[BEIJING] China's worst flooding since 1998 may be another drag on third-quarter economic growth with work at factories and offices disrupted in the southeastern regions that contribute about a fifth of gross domestic product, Australia & New Zealand Banking Group Ltd said.
"The heavy rainfalls at present pose downside risks," Raymond Yeung, an economist at ANZ Bank in Hong Kong, wrote in a report on Friday. "We expect some negative impact on Q3 GDP growth unless the government launches stimulus measures to offset the impact."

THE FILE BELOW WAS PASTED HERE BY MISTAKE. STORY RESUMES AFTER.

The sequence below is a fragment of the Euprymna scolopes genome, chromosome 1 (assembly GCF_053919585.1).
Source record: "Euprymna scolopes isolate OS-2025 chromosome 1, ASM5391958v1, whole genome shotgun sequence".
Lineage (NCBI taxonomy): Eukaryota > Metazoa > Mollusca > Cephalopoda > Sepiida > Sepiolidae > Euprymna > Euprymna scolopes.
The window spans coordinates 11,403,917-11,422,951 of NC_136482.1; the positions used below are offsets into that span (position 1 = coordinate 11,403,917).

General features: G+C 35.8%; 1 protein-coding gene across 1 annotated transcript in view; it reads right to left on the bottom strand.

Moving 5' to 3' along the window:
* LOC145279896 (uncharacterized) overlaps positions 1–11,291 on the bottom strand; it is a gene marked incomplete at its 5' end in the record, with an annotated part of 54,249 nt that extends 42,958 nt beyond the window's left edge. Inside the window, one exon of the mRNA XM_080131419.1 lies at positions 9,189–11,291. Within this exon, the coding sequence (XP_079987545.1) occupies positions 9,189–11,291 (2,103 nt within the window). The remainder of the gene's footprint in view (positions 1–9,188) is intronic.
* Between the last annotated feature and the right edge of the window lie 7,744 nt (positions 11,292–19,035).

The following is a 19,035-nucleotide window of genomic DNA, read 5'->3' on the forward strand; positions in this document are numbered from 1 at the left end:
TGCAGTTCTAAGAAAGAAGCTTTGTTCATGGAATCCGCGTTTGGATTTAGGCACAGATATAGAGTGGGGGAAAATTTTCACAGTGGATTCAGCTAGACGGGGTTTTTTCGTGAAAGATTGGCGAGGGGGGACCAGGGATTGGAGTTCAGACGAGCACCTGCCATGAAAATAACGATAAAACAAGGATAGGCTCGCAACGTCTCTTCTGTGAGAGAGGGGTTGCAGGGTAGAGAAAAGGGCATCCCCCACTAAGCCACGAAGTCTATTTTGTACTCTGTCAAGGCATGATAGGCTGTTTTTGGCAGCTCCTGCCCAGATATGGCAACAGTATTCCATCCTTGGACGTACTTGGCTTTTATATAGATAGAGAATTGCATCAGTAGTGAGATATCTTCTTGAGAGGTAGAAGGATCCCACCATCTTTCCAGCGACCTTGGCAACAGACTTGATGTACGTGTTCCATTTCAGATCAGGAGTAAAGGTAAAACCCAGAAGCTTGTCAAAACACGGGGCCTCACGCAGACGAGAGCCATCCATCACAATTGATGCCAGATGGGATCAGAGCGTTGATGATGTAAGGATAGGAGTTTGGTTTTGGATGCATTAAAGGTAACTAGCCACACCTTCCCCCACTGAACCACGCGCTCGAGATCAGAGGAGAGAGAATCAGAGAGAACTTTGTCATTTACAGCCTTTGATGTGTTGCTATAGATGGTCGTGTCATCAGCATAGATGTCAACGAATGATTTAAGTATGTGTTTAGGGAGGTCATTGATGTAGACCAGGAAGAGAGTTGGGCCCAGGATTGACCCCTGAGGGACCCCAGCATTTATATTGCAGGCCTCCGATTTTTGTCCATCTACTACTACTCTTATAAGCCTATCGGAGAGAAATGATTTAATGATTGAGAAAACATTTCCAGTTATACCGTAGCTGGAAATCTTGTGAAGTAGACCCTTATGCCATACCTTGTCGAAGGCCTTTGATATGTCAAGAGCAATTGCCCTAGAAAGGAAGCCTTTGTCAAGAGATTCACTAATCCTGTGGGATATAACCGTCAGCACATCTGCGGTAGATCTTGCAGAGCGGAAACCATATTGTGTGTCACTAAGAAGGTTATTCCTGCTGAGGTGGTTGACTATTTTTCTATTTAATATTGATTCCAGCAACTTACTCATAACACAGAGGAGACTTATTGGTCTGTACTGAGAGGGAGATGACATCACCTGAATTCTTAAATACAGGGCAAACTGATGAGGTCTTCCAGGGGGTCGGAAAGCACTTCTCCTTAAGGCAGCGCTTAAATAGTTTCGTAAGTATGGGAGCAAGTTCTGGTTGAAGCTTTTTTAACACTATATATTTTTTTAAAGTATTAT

The extreme weather has affected two of China's most industrialized provinces, Jiangsu and Hubei provinces, and has already taken a toll on some smartphone producers, according to a report by China Daily. Economic losses have already climbed to US$5.7 billion, according to a statement this week from the Civil Affairs Ministry.
More disruptions and losses are likely in store soon. Typhoon Nepartak, which lashed Taiwan on Friday, is forecast to continue moving west and making landfall in southeastern China's Fujian province Saturday, according to the nation's meteorological administration.